The Marquette poll found Feingold ahead by 3, while the Monmouth poll gave him a 13-point lead.
“The Trump slide has stopped and the problems with Clinton’s integrity have once again made this a competitive race,” said GOP pollster Frank Luntz. “But don’t read too much into a single poll or two.”
Republicans have gotten their hopes up about winning Wisconsin in the past only to be let down.
Former President George W. Bush proved the state can be competitive for Republicans, falling short by only fractions of a percentage point in 2000 and 2004.
But President Obama easily ran away with it in 2008, defeating Sen. John McCain (R-Ariz.) by nearly 14 points.
In 2012, Obama outperformed the polls to defeat Mitt Romney there by 7 points despite home-state favorite Paul Ryan’s presence on the GOP ticket.
That year, Romney and Ryan briefly pulled ahead of the Democrats in late August polling. They ran close in public opinion surveys throughout the campaign but fell well short of flipping the state back into the Republican column.
“We’re always saying this is the year, but the reality is it’s going to be very difficult for Trump to win,” said GOP strategist Brandon Scholz. “It’s not that surprising that the race has tightened because this is a purple state. But I just don’t see how Trump gets beyond where he is now.”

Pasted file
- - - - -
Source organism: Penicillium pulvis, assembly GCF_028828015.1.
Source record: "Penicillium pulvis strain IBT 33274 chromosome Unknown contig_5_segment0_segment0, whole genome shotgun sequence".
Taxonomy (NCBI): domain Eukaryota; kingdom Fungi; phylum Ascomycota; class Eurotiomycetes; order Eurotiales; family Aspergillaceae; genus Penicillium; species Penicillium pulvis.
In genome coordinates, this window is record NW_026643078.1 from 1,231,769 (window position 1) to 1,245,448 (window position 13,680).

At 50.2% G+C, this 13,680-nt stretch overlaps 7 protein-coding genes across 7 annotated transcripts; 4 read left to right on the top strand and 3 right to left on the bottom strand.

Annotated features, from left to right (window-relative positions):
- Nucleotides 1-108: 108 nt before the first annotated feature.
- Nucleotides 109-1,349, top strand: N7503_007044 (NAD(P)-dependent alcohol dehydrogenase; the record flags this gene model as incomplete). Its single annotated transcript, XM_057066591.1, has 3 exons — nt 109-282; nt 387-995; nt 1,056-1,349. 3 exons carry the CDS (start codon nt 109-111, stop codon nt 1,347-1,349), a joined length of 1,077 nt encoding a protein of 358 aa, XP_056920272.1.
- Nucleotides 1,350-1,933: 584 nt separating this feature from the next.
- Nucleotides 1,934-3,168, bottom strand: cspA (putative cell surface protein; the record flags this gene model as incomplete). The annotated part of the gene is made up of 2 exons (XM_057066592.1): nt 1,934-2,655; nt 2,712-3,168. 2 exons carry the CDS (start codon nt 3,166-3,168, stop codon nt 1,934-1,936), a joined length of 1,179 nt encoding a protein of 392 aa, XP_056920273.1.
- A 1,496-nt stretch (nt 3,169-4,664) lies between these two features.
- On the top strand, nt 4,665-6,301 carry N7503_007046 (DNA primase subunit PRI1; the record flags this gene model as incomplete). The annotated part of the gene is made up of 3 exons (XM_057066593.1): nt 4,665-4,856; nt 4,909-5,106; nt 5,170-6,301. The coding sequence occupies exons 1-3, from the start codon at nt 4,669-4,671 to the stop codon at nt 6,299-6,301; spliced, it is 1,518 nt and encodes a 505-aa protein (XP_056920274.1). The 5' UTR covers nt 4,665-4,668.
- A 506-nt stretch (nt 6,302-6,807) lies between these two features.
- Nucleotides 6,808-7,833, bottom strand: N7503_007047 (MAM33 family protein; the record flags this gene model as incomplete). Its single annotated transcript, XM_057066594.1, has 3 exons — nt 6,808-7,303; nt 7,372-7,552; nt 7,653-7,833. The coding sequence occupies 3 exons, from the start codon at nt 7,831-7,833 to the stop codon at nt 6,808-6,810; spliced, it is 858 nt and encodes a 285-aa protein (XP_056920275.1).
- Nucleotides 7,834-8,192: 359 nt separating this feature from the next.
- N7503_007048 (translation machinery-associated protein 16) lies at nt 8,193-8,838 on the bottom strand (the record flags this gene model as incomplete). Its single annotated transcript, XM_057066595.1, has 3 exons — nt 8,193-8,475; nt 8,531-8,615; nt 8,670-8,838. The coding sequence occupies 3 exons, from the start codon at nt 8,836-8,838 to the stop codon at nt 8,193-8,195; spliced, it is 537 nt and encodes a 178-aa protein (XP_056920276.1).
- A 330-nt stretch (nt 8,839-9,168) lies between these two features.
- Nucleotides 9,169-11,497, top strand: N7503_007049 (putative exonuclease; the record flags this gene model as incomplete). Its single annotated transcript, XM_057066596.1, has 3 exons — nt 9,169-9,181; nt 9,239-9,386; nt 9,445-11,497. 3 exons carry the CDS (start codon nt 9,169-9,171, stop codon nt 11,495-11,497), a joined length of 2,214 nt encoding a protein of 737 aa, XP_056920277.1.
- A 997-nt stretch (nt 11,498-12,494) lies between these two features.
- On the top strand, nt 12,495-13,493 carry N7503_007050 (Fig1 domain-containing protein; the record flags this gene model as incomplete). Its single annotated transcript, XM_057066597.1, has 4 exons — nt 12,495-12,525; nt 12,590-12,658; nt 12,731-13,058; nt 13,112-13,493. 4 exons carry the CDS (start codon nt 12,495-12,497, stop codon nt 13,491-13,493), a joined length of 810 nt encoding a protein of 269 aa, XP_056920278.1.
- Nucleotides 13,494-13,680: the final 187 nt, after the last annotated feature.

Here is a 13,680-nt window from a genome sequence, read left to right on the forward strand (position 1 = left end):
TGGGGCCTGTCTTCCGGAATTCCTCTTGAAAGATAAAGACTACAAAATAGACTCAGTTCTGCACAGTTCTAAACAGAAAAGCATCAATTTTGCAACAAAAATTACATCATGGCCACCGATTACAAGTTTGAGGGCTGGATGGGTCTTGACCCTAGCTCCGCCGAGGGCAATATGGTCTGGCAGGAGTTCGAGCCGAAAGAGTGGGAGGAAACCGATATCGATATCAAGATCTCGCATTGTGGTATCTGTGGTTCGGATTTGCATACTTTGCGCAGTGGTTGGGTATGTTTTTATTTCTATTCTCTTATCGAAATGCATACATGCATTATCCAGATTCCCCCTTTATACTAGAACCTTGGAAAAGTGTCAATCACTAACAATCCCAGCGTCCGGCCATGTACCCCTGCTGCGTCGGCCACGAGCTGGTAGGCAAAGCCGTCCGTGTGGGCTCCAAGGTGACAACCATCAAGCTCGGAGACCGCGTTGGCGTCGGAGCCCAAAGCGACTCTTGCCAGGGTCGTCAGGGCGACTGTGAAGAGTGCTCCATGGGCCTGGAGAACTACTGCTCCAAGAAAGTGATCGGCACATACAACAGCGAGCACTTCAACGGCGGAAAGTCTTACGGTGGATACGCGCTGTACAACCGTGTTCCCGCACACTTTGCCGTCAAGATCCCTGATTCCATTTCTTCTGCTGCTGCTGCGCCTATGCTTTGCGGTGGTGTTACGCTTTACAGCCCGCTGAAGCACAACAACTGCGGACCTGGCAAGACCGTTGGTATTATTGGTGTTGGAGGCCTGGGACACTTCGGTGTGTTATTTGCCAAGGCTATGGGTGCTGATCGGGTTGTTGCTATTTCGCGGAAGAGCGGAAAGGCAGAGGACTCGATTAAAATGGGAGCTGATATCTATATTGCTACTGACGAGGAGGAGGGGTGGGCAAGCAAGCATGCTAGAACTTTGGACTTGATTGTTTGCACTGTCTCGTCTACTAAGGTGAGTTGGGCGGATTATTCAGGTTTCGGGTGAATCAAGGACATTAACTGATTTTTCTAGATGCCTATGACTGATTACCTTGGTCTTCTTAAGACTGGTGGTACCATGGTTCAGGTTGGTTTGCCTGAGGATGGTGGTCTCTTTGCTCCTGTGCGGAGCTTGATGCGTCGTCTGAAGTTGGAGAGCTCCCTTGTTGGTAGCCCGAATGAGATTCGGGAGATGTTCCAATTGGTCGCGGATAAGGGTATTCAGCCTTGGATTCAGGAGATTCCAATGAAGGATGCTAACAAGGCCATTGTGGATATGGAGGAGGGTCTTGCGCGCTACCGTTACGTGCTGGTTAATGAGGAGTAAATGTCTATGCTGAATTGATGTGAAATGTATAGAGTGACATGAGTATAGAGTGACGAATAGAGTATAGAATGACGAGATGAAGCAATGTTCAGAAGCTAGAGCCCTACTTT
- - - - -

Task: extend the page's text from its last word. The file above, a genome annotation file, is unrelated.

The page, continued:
Election experts want to see more data indicating the race has tightened in battleground states where Trump trails before they declare a fundamental shift in the race.
Geoffrey Skelley, the associate editor for the University of Virginia’s Center for Politics, says the state will remain in their “Likely Democrat” column until Trump pulls even and exhibits more strength in other Rust Belt states.
“He’s at least competitive and the race is by no means over, so his Midwest strategy is at least not a pipe dream,” Skelley said. “But as bad as Clinton’s fundamentals are, Trump’s are worse. She would be trailing pretty much any other Republican nominee but gets to face a terrible candidate. That’s her saving grace.”